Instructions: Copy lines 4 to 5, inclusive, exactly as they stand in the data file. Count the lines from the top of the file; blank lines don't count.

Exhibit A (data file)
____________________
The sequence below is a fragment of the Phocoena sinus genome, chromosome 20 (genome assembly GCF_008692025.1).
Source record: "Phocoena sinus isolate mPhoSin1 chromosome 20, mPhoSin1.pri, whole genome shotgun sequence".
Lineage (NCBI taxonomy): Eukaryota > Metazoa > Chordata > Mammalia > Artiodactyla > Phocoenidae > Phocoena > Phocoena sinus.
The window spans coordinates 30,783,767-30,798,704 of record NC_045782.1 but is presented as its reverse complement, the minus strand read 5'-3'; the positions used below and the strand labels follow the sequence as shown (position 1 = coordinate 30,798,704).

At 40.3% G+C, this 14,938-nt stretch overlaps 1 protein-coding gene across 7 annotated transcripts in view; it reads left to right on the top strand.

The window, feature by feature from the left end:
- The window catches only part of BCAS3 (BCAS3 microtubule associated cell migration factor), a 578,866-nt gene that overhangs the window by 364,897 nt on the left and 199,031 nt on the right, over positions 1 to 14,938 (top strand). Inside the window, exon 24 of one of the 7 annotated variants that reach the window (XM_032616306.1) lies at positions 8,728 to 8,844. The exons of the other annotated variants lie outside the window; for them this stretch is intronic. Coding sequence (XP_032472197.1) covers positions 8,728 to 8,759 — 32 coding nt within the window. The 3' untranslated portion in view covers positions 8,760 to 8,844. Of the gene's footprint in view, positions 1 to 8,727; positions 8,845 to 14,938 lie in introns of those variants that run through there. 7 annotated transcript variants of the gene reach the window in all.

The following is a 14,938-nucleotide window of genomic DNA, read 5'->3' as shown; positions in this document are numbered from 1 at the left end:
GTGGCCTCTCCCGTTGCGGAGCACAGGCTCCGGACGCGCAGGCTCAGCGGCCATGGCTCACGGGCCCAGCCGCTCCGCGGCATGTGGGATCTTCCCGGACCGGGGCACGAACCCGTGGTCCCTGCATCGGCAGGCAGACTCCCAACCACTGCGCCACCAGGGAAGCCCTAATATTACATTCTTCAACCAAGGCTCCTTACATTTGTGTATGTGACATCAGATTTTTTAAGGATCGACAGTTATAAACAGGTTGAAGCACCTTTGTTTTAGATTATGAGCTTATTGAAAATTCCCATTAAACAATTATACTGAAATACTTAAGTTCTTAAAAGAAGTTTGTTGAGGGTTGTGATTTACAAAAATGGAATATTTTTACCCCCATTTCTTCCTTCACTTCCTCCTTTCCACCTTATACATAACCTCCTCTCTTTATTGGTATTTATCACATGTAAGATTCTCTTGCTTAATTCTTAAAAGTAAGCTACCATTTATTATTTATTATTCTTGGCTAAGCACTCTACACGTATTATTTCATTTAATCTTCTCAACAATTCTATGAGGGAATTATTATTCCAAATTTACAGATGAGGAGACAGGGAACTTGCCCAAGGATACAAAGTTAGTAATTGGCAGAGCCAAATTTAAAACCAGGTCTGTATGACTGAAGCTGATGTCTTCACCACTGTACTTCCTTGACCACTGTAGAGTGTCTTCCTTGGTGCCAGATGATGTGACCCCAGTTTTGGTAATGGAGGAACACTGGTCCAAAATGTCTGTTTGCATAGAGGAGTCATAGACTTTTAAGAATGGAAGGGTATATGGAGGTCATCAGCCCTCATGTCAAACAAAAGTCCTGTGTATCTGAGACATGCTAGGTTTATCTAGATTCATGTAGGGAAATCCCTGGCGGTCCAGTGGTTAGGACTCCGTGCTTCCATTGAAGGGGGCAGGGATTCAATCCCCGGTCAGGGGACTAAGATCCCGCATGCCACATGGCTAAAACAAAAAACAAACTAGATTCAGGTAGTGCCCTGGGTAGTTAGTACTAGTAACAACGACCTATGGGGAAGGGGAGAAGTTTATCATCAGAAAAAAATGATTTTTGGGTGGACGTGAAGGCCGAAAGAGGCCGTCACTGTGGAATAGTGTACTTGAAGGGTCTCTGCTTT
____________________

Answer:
The window spans coordinates 30,783,767-30,798,704 of record NC_045782.1 but is presented as its reverse complement, the minus strand read 5'-3'; the positions used below and the strand labels follow the sequence as shown (position 1 = coordinate 30,798,704).

At 40.3% G+C, this 14,938-nt stretch overlaps 1 protein-coding gene across 7 annotated transcripts in view; it reads left to right on the top strand.